Election 2016: Keith Ellison: ‘I would love to see Elizabeth Warren’ run
House Speaker Nancy Pelosi’s office was notified in October by then-Rep. Eric Massa’s top aide of concerns about the New York Democrat’s behavior, two congressional sources familiar with the matter said Wednesday night.
Joe Racalto, Massa’s chief of staff, was uneasy that Massa, 50, was living with several young, unmarried male staffers and using sexually explicit language with them, one source said. But what finally prompted him to call Pelosi’s director of member services, the source said, was a lunch date that Massa made with a congressional aide in his 20s who worked in the office of Rep. Barney Frank (D-Mass.).
According to a person briefed on the call, Racalto was concerned that the lunch followed a pattern by Massa — who is married and has two children — of trying to spend time alone with young gay men with no ostensible work purpose. Racalto, according to this person, also alerted Frank’s chief of staff. The sources spoke on the condition of anonymity because of the political sensitivity of the matter.
Neither Racalto nor anyone from Pelosi’s office responded immediately to requests for comment Wednesday night. Massa could not be reached for comment Wednesday.
The revelation about warnings to Pelosi’s office comes as the House ethics committee closed its short-lived investigation of allegations that Massa groped and sexually harassed several young, male staffers in his office, according to two sources familiar with the decision.
The committee concluded that Massa’s resignation put him outside the reach of any punishment it could impose and would render any findings irrelevant. The decision set up a political battle with House Republicans, who are already targeting congressional Democrats with campaign ads saying they have failed to look deeply enough into the ethical transgressions of their party members.
Republicans signaled Wednesday that they wanted the inquiry to continue, despite Massa’s departure. Senior Republicans in the House said the public deserves to know whether Democratic leaders were aware of the allegations of Massa’s misconduct longer than they have acknowledged and whether they failed to act to protect junior staffers.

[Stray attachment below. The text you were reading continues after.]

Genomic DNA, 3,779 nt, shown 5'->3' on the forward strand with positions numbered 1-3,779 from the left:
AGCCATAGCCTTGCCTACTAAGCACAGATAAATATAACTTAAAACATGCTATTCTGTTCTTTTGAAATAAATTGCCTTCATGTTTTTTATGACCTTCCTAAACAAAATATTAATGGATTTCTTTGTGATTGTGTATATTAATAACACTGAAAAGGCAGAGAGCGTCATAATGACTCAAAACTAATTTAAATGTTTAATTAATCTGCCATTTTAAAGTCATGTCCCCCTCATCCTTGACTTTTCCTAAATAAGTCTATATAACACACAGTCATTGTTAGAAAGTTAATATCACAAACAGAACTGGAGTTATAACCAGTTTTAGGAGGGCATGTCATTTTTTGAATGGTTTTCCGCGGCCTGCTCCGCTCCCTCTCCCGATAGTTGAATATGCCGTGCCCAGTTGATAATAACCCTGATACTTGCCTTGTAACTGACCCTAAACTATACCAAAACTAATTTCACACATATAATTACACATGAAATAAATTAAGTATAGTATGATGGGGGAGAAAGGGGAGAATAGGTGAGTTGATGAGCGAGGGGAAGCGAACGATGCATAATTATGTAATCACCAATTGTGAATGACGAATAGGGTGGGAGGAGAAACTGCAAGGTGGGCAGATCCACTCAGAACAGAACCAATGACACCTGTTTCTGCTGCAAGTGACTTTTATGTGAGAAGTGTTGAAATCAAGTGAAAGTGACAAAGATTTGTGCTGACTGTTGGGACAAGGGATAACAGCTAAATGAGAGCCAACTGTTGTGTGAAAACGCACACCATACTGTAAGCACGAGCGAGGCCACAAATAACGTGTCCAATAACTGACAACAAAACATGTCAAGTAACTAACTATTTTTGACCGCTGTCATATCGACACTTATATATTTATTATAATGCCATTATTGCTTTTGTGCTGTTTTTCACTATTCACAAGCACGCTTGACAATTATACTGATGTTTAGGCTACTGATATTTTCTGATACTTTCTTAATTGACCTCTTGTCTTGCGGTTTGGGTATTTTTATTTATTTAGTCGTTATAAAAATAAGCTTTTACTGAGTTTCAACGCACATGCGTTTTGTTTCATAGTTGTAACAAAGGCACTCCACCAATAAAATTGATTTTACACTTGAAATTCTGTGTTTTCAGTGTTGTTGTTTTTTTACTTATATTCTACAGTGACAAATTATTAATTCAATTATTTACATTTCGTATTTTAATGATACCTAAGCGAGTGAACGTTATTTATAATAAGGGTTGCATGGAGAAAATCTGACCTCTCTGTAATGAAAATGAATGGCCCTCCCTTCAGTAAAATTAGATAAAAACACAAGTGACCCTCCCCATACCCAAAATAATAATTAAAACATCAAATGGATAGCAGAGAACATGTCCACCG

GOP leaders cited as precedent the committee’s 2006 decision to investigate claims that Mark Foley, a Florida Republican, sent sexually explicit messages to former male pages. The committee’s decision came after Foley stepped down from Congress. That inquiry also examined how some House leaders ignored claims about Foley’s conduct while others tried to shield his behavior from public disclosure.
Sounds like this could very well be the Democrats’ “Foleygate” moment. Jennifer Rubin, referencing Poltico’s report on what Pelosi’s office knew and when, sees shades of Foleygate in all this as wel, but adds:
Granted, the Democrats have time to correct the problem. They could, if they are inclined to, conduct a serious investigation into who knew what and when. But the presence of a growing, nasty ethics scandal and the judgment of the House speaker at a time when the Democrats are struggling with ObamaCare smacks of the perfect storm — the convergence of bad news and awful media that has the potential to sink the majority party. And should the Democrats sweep this under the rug — for Massa is now departed — the stench will linger for months.
Arguably, 2010 isn’t like 2006 or 1994. This time there is ObamaCare, Massa, Charlie Rangel, the spigot of red ink, and sky-high unemployment. So 2010 could well be worse for the party in power, which suddenly seems as though it can’t get anything right.
What comes around goes around, and all that.
Update – 6:19 PM: Sorry for the late update. Been a hectic day on multiple fronts. I see that the ethics probe will go on after all into who knew what and when, thanks to a strong push by the House GOP. Good for them. Michelle Malkin’s got the details and the roll call vote.
That said, I’m not expecting too much out of this, because essentially you’ve got Democrats policing each other. Not only that, but as ST reader NC Cop notes in the comments:
However, I have a feeling NOW the media will focus on this. Of course, it will be to bash Republicans for playing “partisan politics” or for focusing on politics when the nation is “hurting” so badly. You get the idea. In the end the “investigation” will go nowhere or be dropped later.
Yep. Even though the media has reported on this story more than I figured they would, now that the ethics probe will happen I suspect that NC Cop’s prediction is right on the mark. We saw the same BS happen during the Lewinksy scandal. It always cracks me up to hear liberals try and say there’s no way the media was liberally biased during the Clinton years because “they covered MonicaGate in great detail!!!” Of course, what these same liberals will never admit is that the media, while indeed reporting it, focused on making Bubba a “victim” of a “vast right wing conspiracy”, while at the same time trying to paint the GOP as being “obsessed with sex” when in actuality it was the lying under oath that most concerned the GOP. And in the end, the media’s portrayal of Clinton aided him in avoiding a complete impeachment, and seeing his approval ratings hover in the mid-50s throughout the scandal.
This afternoon’s vote is an interesting development, but I suspect it’s mostly symbolic in nature. Congressional Democrats aren’t exactly well known for holding their own accountable.